50s or 60s

Sep. 4th, 2005 07:01 pm
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My maternal Grandmother's step-mother Marya with a relative of hers.
The most interesting fact about Marya Andreevna was that she never learnt to read. She couldn't read a word till the end of her life.

Москвичам будет интересно: это "утюг" в Петропавловском переулке. Видна колокольня церкви Петра и Павла, на которой тогда не было купола. Оцените, как эффектно вырисовывается на фоне высотка на Котельнической набережной.
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My Grandfather's nephew Matvey. He's a cardiologist. Now he leaves in Israel.
He too fought in the War, as a medic of course. There is a nice war story about him: in the front, he was to go somewhere in a truck full of other soldiers. Suddenly he remembered he forgot his doctor's tools. He jumped from the truck and said he'll take the next one. He ran to the place where he left his things and in a minute heard a terrible blast. A shell hit the truck, there was nothing left of it but a pile of smoking metal.


Sep. 4th, 2005 06:33 pm
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My grandfather Lev Dubrovsky and his sister Olga. Lev died about 25 yeas ago. He worked some 40 years at a small Moscow "secret plant", with a 4 year break for the war (he was starshina in an artillery battery).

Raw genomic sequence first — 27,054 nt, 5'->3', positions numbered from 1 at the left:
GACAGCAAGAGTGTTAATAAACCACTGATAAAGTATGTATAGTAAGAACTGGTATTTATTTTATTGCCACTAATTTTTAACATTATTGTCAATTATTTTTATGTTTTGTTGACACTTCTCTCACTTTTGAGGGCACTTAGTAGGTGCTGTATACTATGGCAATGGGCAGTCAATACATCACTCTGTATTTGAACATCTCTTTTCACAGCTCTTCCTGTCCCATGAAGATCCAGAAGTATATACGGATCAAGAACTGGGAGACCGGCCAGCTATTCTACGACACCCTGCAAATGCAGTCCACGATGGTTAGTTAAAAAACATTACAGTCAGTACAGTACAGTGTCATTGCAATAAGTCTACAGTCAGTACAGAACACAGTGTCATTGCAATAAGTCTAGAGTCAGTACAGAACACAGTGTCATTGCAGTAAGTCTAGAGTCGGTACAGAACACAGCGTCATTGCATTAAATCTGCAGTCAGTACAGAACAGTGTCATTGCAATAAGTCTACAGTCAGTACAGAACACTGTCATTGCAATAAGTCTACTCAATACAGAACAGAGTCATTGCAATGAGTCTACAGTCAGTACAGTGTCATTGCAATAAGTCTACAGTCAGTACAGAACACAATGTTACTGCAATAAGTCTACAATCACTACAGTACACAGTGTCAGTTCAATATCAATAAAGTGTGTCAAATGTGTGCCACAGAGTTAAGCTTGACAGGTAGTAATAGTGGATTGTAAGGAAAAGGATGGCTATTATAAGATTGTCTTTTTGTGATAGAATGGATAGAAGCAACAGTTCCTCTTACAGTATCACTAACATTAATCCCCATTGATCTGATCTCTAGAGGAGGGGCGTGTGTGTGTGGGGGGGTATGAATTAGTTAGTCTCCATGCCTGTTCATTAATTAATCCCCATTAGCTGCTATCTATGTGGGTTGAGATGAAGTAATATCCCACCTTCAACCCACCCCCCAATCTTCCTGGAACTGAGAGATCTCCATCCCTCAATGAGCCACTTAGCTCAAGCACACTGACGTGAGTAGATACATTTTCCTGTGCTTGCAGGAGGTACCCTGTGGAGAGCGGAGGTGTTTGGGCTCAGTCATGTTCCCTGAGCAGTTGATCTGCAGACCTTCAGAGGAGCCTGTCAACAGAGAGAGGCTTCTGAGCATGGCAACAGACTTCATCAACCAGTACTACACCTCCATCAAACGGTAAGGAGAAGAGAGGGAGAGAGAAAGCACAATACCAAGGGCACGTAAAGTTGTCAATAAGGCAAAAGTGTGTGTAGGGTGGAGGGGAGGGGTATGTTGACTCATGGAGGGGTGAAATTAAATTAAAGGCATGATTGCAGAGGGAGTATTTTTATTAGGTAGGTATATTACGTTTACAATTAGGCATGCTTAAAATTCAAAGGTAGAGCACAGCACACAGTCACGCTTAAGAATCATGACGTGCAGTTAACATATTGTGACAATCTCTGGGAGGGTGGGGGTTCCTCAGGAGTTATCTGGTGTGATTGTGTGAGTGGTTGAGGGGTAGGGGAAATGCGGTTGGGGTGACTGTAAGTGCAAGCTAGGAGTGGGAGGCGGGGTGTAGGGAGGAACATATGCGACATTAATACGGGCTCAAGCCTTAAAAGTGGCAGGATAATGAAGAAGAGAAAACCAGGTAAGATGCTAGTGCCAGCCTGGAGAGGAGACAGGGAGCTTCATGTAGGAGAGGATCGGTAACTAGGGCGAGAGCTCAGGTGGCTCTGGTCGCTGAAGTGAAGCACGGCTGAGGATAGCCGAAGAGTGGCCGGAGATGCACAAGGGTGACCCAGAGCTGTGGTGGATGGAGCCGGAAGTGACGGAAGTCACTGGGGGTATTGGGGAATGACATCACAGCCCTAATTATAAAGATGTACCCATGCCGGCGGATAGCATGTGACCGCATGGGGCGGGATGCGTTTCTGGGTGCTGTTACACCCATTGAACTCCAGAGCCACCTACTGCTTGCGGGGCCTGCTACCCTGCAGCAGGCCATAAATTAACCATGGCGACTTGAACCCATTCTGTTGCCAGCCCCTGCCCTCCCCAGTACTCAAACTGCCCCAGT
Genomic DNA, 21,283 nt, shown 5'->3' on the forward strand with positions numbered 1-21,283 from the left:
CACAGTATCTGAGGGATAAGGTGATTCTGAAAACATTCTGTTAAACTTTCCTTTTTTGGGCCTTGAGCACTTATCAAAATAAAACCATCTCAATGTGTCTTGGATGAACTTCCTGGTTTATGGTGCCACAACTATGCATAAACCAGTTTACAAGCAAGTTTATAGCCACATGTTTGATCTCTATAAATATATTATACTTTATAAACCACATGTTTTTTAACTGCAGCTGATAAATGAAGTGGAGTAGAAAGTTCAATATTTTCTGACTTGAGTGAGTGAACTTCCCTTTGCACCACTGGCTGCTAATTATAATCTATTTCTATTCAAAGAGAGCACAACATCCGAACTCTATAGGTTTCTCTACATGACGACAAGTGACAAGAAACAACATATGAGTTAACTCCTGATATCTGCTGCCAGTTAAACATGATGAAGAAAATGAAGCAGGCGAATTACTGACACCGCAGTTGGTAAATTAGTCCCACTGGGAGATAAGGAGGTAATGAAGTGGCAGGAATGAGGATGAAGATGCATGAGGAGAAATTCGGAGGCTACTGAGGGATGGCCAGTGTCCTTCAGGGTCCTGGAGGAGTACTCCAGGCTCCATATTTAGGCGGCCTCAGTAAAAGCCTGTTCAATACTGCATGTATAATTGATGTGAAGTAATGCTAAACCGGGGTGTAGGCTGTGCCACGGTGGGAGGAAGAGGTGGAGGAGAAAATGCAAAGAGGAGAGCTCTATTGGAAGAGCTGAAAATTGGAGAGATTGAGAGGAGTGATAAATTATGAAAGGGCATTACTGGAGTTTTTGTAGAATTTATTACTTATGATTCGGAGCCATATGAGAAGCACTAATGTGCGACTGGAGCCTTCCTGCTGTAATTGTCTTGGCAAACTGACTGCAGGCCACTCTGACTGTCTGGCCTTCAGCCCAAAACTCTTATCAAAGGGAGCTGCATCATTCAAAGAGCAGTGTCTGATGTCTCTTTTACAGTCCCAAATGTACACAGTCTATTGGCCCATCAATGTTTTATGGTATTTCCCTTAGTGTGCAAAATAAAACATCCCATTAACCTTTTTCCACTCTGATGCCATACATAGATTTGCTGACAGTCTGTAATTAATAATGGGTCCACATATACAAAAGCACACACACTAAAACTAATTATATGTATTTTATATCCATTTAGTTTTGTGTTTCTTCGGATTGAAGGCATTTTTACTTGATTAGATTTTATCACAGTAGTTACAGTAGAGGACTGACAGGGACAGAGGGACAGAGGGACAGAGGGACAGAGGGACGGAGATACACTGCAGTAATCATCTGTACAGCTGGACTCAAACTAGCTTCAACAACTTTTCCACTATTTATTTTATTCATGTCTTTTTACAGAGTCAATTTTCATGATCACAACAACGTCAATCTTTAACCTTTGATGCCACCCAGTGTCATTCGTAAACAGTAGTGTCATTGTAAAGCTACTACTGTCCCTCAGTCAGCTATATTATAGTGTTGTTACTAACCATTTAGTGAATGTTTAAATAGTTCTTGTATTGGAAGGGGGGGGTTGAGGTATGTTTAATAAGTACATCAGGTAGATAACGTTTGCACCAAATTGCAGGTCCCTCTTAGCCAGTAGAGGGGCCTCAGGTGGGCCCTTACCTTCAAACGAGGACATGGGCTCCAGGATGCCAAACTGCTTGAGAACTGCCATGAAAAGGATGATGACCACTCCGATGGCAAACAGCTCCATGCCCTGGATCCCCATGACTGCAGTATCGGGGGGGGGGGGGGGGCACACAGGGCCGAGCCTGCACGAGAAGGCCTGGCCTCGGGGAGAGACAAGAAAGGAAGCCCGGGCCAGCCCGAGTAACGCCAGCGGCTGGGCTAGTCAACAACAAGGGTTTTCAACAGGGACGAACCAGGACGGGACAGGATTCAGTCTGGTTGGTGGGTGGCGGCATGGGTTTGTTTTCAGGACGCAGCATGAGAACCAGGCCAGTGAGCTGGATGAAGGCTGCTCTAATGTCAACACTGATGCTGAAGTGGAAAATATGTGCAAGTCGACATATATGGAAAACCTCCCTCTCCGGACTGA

His elder sister's life is far more interesting: her daughter Lyuda married a Czech she met in her University and had a daughter with him. They all left for Prague just before 1968. Lyuda and her husband Milosh were very active in the days of the "velvet revolution": Lyuda, a native Russian speaker, used to make speeches before Soviet tank crews asking them to please go home. When things went completely wrong and arrest was imminent, Milosh's company found a way to send him, and his family, to a "business trip" (of course it was a trip of no return) to a nice western country. You can easily guess what country it was by this photo:

Milosh died a few years ago, Lyuda, a retired engineer, lives in a respectable Boston suburbia with Olga who's over 90 now.
Her daughter Lyuba (the girl in the photo) is a very successful NY physician, married with 2 daughters.

Needless to say that after 1968 Olga never had a chance to see her brother again. She came here in late 1980s: as soon as the borders were open, to meet what was left of her old family. There was not much.


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